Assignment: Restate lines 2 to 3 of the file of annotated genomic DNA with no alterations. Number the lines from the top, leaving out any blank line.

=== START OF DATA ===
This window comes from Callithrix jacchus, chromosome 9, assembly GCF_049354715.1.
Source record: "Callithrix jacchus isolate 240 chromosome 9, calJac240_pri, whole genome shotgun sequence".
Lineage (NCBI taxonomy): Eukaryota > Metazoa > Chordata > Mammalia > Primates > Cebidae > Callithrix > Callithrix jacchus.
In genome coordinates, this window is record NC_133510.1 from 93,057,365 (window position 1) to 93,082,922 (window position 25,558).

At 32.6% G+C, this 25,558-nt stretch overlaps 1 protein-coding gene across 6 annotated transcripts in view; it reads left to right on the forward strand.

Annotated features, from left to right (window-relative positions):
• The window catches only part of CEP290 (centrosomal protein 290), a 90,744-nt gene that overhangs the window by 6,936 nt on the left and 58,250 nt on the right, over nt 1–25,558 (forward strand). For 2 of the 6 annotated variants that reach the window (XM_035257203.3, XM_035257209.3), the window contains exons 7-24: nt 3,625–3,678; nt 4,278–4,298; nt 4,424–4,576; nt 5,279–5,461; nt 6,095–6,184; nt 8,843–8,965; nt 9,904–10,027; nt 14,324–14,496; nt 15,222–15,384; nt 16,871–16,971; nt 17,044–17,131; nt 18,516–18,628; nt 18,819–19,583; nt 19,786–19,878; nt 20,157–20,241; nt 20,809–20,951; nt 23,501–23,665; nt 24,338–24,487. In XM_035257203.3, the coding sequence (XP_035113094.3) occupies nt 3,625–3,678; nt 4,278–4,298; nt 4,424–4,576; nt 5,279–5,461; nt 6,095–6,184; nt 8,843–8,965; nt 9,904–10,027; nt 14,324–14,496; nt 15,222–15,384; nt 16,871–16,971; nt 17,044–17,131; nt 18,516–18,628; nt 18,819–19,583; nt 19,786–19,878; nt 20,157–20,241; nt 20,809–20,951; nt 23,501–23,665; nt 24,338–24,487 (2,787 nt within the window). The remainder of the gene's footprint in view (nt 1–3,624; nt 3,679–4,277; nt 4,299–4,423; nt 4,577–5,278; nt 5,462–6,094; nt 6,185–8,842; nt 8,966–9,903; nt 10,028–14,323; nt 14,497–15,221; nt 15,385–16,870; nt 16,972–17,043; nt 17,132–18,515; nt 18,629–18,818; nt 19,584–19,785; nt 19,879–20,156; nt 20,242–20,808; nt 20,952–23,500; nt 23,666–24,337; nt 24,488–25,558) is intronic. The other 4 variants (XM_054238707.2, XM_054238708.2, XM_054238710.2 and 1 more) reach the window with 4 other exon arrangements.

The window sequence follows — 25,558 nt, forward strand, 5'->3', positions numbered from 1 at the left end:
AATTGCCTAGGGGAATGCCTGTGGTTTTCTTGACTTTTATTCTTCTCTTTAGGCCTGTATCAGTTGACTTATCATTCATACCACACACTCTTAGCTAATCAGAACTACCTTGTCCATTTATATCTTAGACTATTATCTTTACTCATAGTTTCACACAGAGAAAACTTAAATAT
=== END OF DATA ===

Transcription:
Source record: "Callithrix jacchus isolate 240 chromosome 9, calJac240_pri, whole genome shotgun sequence".
Lineage (NCBI taxonomy): Eukaryota > Metazoa > Chordata > Mammalia > Primates > Cebidae > Callithrix > Callithrix jacchus.